Agreed, but this is also true for a fireworks display, right? Wouldn't it necessarily require the EH to first become large, perhaps initially greater than 2x given Grant's cool links to modeling of the merging event, but ending (thus along a sequence of time that may be quite long at the EH?) where the ending includes a burst of a GW and a loss of entropy?
    I don't see the need.

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    The gravitational radiation is emitted while the black holes approach each other, and while the event horizon is asymmetrical (as the peanut shaped event horizon rings down towards symmetry around the rotation axis). So mass is lost in the form of gravitational radiation before, during and after the horizon merger, but not once the event horizon has reached its equilibrium shape.

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    And to be clear, a gravitational wave cannot travel outwards past the event horizon.

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    Quote Originally Posted by grant hutchison View Post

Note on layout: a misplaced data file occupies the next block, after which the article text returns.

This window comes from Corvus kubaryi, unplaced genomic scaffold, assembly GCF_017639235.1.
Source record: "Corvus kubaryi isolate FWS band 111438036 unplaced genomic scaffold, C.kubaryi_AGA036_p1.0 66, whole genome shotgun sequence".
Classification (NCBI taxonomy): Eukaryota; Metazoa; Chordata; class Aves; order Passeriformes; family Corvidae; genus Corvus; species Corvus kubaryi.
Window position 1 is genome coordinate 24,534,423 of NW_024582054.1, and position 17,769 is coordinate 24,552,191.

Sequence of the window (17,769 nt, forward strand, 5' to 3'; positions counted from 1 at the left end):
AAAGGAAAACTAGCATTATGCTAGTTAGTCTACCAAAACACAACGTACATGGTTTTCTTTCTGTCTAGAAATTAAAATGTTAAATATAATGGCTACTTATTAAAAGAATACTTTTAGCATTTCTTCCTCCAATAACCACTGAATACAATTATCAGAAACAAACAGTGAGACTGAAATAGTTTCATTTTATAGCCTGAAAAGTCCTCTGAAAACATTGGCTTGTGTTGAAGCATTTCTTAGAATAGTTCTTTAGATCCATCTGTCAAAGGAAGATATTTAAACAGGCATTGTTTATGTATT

The gravitational radiation is emitted while the black holes approach each other, and while the event horizon is asymmetrical (as the peanut shaped event horizon rings down towards symmetry around the rotation axis). So mass is lost in the form of gravitational radiation before, during and after the horizon merger, but not once the event horizon has reached its equilibrium shape.
    Ok, so I guess another way to say it is that the wave (mass loss) transpires while the EH is enlarging, and not as if there is a last gasp in the form of a humongous wave pulse (lower entropy event). Logical, but I did so which for some fireworks. Oh well, it does better explain why I never got traction with this when the LIGO news created waves, so to speak. [Even my puns barely make a noise. ]

    At least neutron mergers are more dramatic, especially if the accretion disks are significant.

    Thanks again, all!
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    Quote Originally Posted by grant hutchison View Post
    Gravitational waves emitted inside the event horizon will not escape - they'll propagate towards the singularity.

    Quote Originally Posted by JCoyote View Post
    And to be clear, a gravitational wave cannot travel outwards past the event horizon.
    Thanks for the answers guys! So for my little thought experiment, it would seem the answer is that gravitational waves will be produced when each BH crosses the event horizon of the SMBH, but no additional gravitational waves will be emitted when the 2 BH merge inside the event horizon of the big SMBH.